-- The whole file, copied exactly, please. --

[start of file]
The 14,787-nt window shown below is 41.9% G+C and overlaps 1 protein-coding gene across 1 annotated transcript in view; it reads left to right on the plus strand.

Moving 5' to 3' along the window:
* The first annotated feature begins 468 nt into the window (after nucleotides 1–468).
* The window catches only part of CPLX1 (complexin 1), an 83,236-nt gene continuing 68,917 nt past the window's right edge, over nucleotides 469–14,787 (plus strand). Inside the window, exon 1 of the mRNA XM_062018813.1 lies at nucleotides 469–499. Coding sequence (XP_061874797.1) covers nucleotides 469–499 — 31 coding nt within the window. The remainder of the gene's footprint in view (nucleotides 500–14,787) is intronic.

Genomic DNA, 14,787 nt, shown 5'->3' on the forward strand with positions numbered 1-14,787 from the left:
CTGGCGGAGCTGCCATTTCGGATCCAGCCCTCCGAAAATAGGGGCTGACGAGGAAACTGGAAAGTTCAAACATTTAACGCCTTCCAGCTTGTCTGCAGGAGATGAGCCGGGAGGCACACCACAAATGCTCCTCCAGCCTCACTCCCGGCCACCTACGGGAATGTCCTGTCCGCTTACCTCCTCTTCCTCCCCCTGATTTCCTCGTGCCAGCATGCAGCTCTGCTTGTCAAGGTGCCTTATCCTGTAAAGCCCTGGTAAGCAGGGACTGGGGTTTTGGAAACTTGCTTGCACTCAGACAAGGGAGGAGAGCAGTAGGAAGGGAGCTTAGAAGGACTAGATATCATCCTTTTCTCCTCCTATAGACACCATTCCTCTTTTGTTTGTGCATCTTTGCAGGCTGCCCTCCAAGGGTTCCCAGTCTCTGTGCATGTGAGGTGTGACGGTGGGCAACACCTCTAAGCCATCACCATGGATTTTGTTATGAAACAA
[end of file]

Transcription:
The 14,787-nt window shown below is 41.9% G+C and overlaps 1 protein-coding gene across 1 annotated transcript in view; it reads left to right on the plus strand.

Moving 5' to 3' along the window:
* The first annotated feature begins 468 nt into the window (after nucleotides 1–468).
* The window catches only part of CPLX1 (complexin 1), an 83,236-nt gene continuing 68,917 nt past the window's right edge, over nucleotides 469–14,787 (plus strand). Inside the window, exon 1 of the mRNA XM_062018813.1 lies at nucleotides 469–499. Coding sequence (XP_061874797.1) covers nucleotides 469–499 — 31 coding nt within the window. The remainder of the gene's footprint in view (nucleotides 500–14,787) is intronic.

Genomic DNA, 14,787 nt, shown 5'->3' on the forward strand with positions numbered 1-14,787 from the left:
CTGGCGGAGCTGCCATTTCGGATCCAGCCCTCCGAAAATAGGGGCTGACGAGGAAACTGGAAAGTTCAAACATTTAACGCCTTCCAGCTTGTCTGCAGGAGATGAGCCGGGAGGCACACCACAAATGCTCCTCCAGCCTCACTCCCGGCCACCTACGGGAATGTCCTGTCCGCTTACCTCCTCTTCCTCCCCCTGATTTCCTCGTGCCAGCATGCAGCTCTGCTTGTCAAGGTGCCTTATCCTGTAAAGCCCTGGTAAGCAGGGACTGGGGTTTTGGAAACTTGCTTGCACTCAGACAAGGGAGGAGAGCAGTAGGAAGGGAGCTTAGAAGGACTAGATATCATCCTTTTCTCCTCCTATAGACACCATTCCTCTTTTGTTTGTGCATCTTTGCAGGCTGCCCTCCAAGGGTTCCCAGTCTCTGTGCATGTGAGGTGTGACGGTGGGCAACACCTCTAAGCCATCACCATGGATTTTGTTATGAAACAA